Vladimir Putin has long enjoyed a reputation as a master of information warfare. Over the past decade, his weaponization of social media and aggressive promotion of fake narratives have proven pivotal in a range of landmark achievements such as the 2014 seizure of Crimea and the 2016 election of Donald Trump.
This makes the current state of affairs all the more surprising. With Putin’s Ukraine invasion still less than two weeks old, it is already clear that the information war has been decisively lost.
Since Putin’s attack began on February 24, the world has rallied overwhelmingly in support of Ukraine. The vast majority of the international community have also vocally condemned Russian aggression. Indeed, the war is being widely touted as the most black-and-white issue of good versus evil in modern history.
Putin’s invasion has clearly made Russia toxic in ways that even his formidable disinformation machine has been unable to counter. It has led to unprecedented international sanctions and persuaded many of the world’s biggest companies to cut all ties with the country. Even formerly reliable partners like China appear increasingly unwilling to stand publicly with the Kremlin.
Meanwhile, false Russian narratives are no longer being given equal space in the international media or allowed to pass unchallenged. Putin’s attempts to justify his invasion have notably failed to gain significant traction. Instead, his increasingly unhinged rants about Ukrainian “neo-Nazis” and “drug addicts” have been widely ridiculed or simply dismissed.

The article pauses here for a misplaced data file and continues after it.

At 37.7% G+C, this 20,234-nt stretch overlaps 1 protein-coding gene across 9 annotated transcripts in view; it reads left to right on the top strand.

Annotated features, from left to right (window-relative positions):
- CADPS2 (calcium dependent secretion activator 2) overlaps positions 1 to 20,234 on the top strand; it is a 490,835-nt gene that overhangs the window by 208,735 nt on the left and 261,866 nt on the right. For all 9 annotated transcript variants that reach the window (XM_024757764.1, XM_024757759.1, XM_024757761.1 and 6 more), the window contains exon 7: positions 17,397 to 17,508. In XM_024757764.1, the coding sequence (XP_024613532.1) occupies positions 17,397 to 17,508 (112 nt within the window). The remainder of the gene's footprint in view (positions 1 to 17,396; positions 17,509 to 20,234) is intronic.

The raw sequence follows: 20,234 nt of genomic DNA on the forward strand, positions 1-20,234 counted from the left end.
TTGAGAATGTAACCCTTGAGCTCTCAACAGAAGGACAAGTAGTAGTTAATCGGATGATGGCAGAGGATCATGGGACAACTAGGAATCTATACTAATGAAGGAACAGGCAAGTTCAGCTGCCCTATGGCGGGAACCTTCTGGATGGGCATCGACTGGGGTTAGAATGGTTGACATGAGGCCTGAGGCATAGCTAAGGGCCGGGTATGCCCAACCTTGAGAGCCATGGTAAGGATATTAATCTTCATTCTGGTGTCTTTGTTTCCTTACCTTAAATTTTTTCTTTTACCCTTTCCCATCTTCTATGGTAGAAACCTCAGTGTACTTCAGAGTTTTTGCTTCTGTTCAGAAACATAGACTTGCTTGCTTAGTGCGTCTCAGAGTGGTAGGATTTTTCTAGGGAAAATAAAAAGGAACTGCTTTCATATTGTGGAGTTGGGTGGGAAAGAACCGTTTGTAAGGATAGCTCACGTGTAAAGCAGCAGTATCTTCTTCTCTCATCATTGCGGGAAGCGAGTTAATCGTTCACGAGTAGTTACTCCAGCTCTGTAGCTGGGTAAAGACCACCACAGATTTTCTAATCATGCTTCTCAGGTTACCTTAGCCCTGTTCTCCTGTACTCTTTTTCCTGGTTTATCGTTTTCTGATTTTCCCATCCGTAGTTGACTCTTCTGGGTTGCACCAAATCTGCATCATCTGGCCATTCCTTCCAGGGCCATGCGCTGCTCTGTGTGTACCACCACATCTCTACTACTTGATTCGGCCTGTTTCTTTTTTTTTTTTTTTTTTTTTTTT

Faced with the reality of a catastrophic defeat on the information front, Putin has retreated and is now embarking on a desperate scramble to protect his grip on domestic Russian audiences. During the first ten days of the war, Moscow has banned Facebook and Twitter, shut down most of the country’s remaining independent media outlets, and introduced draconian new laws promising long prison sentences for anyone who dares to question the Kremlin’s Orwellian party line regarding the war in Ukraine.
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After years of success, why is Putin now losing the information war so comprehensively?
One of the key differences between the current war and the Russian invasion of 2014 is the presence of large numbers of international correspondents in Ukraine. Thanks largely to the Biden Administration’s policy of steadily releasing details of Putin’s invasion plans, the watching world knew well in advance that a major conflict may be about to break out. As a consequence, representatives of the international media began gathering in Ukraine in late 2021.
By early February, many of Kyiv’s top hotels were full of journalists and camera crews from all over the world. This influx has also seen reporters heading out to regional capitals like Kharkiv, Lviv, Mariupol and Odesa in large numbers.
The unprecedented international media presence in Ukraine has enabled hundreds of journalists to encounter the reality of the country for themselves. In contrast, previous Ukrainian news stories were typically covered by Moscow bureaus, with only a handful of stringers actually residing in Kyiv. This led to a Moscow-centric view of Ukrainian affairs, with bureau chiefs often giving far too much weight to Kremlin narratives while favoring the condescending conclusions of their Russian colleagues.
In contrast, the Western journalists who flocked to Ukraine in the months leading up to the outbreak of hostilities were largely free of Russian biases and soon began to redefine international coverage of the country. Crucially, they were not in any way beholden to the Kremlin, unlike Moscow correspondents who must secure Russian state accreditation if they wish to keep their jobs.